The (sub-)plinian eruption of Mt Kelut volcano on 13 Feb 2014
Satellite image of Kelut's eruption
Update Sun 02 Mar 11:15
Late on February 13, 2014, Kelut (also called Kelud) exploded with a powerful eruption. Satellites first detected the eruption plume at 11:09 p.m. local time (16:09 UTC). At 12:30 a.m. (17:30 UTC), the Visible Infrared Imaging Radiometer Suite (VIIRS) on the Suomi NPP satellite acquired the top image as the mushroom-shaped ash plume reached above a lighter-colored cloud deck.
The eruption plume with beautiful gravity waves. NASA Earth Observatory image by Jesse Allen, using expediated data provided by the CALIPSO team. Caption by Holli Riebeek
Forty minutes later, at 1:10 a.m. (18:10 UTC), the Cloud-Aerosol Lidar and Infrared Pathfinder Satellite Observation (CALIPSO) satellite flew over the plume with CALIOP, its lidar instrument. Acting like a laser range finder, CALIOP uses a laser to create a profile of clouds and particles in the atmosphere. The instrument recorded the ash cloud at nearly 20 kilometers (12 miles) altitude, with sections of the plume reaching to nearly 30 kilometers (19 miles).
from: Nasa Earth Observatory
Update Thu 20 Feb 11:25
Kelut on 18 Feb 2014
Kelut on 15 Feb
The website of the International Charter Space and Major Disasters has great annotated satellite images showing the volcano before and after the eruption as well as the extensive ash and lahar deposits. At the place of the 2007 lava dome, a crater of about 400 m diameter was formed by the explosion.
Comparison of Kelut before and after the eruption
SO2 plume from the eruption not going to affect world's climate
Update Sun 16 Feb 11:30
SO2 plume from Kelut's eruption over the Indian Ocean (@simoncarn)
The SO2 aerosol plume from the eruption is drifting over the Indian Ocean. Despite the impressive explosion, in terms of quantity of SO2 ejected into the atmosphere, the eruption was a very modest event and is not going to affect earth's climate.
CALIPSO lidar data for Kelud eruption show nice gravity waves in the umbrella cloud at ~19 km altitude (@simoncarn)
Credit: Simon Carn @simoncarn / Twitter https://twitter.com/simoncarn/status/434750482716708864/photo/1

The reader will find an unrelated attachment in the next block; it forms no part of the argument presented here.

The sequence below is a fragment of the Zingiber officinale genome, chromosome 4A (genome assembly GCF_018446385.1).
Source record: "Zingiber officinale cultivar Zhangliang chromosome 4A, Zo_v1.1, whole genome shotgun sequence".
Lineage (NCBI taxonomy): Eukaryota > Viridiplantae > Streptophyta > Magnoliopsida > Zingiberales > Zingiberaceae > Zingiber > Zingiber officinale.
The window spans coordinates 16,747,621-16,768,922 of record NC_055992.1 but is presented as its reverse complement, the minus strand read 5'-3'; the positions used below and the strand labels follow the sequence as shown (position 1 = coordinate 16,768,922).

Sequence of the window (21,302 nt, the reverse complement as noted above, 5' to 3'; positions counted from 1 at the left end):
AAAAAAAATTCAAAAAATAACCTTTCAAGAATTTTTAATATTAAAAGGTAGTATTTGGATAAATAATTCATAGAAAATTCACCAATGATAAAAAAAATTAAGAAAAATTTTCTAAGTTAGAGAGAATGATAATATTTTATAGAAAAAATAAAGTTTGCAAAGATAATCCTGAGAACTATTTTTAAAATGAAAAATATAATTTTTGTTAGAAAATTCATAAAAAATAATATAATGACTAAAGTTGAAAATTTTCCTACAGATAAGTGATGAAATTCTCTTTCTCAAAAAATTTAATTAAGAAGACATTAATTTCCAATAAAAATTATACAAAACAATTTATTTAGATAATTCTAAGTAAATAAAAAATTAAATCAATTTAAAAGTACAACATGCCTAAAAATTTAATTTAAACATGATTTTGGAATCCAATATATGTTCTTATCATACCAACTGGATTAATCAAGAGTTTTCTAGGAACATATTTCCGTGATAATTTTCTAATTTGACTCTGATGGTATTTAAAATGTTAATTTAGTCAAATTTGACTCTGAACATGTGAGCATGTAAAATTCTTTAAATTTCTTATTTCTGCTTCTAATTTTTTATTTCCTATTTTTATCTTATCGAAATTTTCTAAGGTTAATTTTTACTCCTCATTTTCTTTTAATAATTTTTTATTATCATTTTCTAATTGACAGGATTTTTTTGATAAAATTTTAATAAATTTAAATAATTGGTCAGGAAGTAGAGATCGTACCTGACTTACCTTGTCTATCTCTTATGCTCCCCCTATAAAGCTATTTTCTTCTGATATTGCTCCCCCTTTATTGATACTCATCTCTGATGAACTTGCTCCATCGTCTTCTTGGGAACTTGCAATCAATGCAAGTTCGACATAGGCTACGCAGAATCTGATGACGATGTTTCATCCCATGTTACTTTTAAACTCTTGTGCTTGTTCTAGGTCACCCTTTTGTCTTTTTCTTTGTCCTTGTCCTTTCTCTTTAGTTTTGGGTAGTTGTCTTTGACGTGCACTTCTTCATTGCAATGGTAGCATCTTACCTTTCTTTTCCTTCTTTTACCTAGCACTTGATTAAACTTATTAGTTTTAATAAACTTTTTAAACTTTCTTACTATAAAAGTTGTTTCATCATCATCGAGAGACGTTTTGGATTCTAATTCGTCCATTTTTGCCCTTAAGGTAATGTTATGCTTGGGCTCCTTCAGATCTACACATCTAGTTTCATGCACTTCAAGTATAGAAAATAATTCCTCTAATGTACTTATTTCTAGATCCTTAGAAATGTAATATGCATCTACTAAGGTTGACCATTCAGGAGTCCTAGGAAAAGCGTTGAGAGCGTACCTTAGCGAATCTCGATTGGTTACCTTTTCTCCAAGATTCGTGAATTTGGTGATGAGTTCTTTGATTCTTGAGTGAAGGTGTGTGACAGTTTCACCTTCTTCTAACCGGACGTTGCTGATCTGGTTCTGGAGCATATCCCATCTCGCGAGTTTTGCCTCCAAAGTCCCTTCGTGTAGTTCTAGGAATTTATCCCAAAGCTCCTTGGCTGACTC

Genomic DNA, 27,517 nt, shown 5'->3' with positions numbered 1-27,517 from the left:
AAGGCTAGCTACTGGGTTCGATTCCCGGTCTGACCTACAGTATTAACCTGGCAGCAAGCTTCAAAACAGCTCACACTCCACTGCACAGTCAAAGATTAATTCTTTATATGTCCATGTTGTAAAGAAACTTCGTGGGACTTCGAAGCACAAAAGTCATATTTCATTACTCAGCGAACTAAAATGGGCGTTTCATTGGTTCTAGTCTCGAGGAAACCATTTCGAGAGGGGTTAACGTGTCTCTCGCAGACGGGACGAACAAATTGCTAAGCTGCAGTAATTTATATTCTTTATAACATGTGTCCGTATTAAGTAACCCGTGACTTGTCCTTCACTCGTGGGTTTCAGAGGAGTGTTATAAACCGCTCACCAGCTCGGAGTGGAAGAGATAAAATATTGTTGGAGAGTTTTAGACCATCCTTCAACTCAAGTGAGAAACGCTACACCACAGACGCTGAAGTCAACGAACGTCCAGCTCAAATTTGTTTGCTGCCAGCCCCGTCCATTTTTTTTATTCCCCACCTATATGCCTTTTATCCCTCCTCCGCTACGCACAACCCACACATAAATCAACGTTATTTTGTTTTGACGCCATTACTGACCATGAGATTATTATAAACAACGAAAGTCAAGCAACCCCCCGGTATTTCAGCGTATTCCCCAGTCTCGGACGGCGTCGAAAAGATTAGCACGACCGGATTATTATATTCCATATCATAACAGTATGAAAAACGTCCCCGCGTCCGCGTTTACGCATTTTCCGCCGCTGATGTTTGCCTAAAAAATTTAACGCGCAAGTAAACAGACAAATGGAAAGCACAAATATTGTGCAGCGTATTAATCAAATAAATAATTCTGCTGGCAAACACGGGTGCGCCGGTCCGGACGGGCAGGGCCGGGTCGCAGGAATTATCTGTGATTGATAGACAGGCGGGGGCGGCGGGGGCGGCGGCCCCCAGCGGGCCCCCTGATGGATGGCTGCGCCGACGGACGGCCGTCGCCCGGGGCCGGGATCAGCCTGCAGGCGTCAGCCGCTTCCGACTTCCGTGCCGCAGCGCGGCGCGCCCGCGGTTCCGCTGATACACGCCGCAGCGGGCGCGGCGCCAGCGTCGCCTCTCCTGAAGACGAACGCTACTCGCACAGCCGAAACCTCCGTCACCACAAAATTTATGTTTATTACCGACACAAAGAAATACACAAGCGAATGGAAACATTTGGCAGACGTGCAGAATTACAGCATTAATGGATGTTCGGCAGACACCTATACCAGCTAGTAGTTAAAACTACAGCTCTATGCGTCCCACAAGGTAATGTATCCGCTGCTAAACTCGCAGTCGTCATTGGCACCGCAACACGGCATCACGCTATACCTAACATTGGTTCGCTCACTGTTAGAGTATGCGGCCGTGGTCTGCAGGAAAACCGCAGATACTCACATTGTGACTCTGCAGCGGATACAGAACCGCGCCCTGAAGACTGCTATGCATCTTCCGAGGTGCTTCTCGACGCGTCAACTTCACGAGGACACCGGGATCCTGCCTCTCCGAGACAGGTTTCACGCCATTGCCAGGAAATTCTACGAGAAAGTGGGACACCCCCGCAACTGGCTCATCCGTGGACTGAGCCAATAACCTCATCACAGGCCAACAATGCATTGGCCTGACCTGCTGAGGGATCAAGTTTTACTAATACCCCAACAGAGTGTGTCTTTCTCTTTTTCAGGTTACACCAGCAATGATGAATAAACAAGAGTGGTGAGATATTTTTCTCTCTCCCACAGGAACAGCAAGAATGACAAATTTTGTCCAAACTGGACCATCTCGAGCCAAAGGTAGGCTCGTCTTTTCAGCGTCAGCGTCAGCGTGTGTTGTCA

Gravity waves in the eruption plume
The second picture shows the eruption column and umbrella cloud expanding at 19 km altitude, the top part of the column shooting over to 25-27 km altitude, and very nice gravity waves:
As the eruption column was propelled upwards, driven by positive buoyancy due to the enormous heat content, its momentum made it shoot over its buoyancy-equilibrium level at 19 km, reaching up to 27 km. Afterwards, the plume sank back again now due to its weight and began spreading laterally into the umbrella cloud. As the plume swung down and above its equilibrium level (where buoyancy is zero), it created the so-called gravity waves visible in the picture. They are comparable to those waves induced when a stone is thrown into a lake and produces ring-shaped surface waves.
Credit: imon Carn @simoncarn / Twitter: https://twitter.com/simoncarn/status/434730560947118080/photo/1 (CALIPSO lidar data for Kelud eruption show nice gravity waves in the umbrella cloud at ~19 km altitude)
Destruction caused by the eruption
Update Sun 16 Feb 11:17
Roof destroyed by ash fall
Samples of pumice from the eruption
Our correspondents Aris and Andy sent us some impressions from the devastated areas near Kelut. The village Pandan Sari (Ngantang) is totally destroyed. Up to 1 meter of tephra (ash, lapilli and small bombs) have fallen in places and 30 cm of ash is found inside houses.
Interior of house whose roof collapsed under the load of ash
Ash in Pandan Sari Village, about 8 km to the east of the volcano (photo: Aris)
Cleaning up efforts (photo: Aris)
Pumice samples collected at the Kelut volcano observatory
Andi sent the following impressions:
Ash fall in Yogya (200 km distance!)
Kelut volcano (East Java, Indonesia): eruption update - 4 fatalities, new size estimates
Samstag Feb 15, 2014 13:42 | VON: T
Ash emissions from Kelut yesterday (photo taken from Blitar)